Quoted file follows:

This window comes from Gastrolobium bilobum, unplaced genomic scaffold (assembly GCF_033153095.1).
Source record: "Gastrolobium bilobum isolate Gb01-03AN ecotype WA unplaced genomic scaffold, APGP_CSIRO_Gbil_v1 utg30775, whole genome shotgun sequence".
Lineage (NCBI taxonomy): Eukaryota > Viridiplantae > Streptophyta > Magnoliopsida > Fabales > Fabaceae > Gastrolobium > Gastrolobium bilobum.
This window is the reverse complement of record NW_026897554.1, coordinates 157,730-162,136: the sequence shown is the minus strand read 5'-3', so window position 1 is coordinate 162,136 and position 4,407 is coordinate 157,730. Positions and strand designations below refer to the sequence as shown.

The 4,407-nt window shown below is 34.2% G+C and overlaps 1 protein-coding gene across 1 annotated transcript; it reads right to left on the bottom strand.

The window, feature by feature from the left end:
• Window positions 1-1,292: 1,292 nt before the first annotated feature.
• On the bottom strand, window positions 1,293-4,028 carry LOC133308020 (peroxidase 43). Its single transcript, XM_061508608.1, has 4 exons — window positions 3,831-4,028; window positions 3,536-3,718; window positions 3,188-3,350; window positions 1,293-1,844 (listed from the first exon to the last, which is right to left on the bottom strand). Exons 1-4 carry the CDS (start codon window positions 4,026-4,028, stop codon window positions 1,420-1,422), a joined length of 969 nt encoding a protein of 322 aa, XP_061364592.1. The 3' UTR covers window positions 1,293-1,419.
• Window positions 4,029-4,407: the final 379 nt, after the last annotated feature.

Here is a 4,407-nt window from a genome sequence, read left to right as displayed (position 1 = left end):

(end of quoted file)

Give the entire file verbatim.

This window comes from Gastrolobium bilobum, unplaced genomic scaffold (assembly GCF_033153095.1).
Source record: "Gastrolobium bilobum isolate Gb01-03AN ecotype WA unplaced genomic scaffold, APGP_CSIRO_Gbil_v1 utg30775, whole genome shotgun sequence".
Lineage (NCBI taxonomy): Eukaryota > Viridiplantae > Streptophyta > Magnoliopsida > Fabales > Fabaceae > Gastrolobium > Gastrolobium bilobum.
This window is the reverse complement of record NW_026897554.1, coordinates 157,730-162,136: the sequence shown is the minus strand read 5'-3', so window position 1 is coordinate 162,136 and position 4,407 is coordinate 157,730. Positions and strand designations below refer to the sequence as shown.

The 4,407-nt window shown below is 34.2% G+C and overlaps 1 protein-coding gene across 1 annotated transcript; it reads right to left on the bottom strand.

The window, feature by feature from the left end:
• Window positions 1-1,292: 1,292 nt before the first annotated feature.
• On the bottom strand, window positions 1,293-4,028 carry LOC133308020 (peroxidase 43). Its single transcript, XM_061508608.1, has 4 exons — window positions 3,831-4,028; window positions 3,536-3,718; window positions 3,188-3,350; window positions 1,293-1,844 (listed from the first exon to the last, which is right to left on the bottom strand). Exons 1-4 carry the CDS (start codon window positions 4,026-4,028, stop codon window positions 1,420-1,422), a joined length of 969 nt encoding a protein of 322 aa, XP_061364592.1. The 3' UTR covers window positions 1,293-1,419.
• Window positions 4,029-4,407: the final 379 nt, after the last annotated feature.

Here is a 4,407-nt window from a genome sequence, read left to right as displayed (position 1 = left end):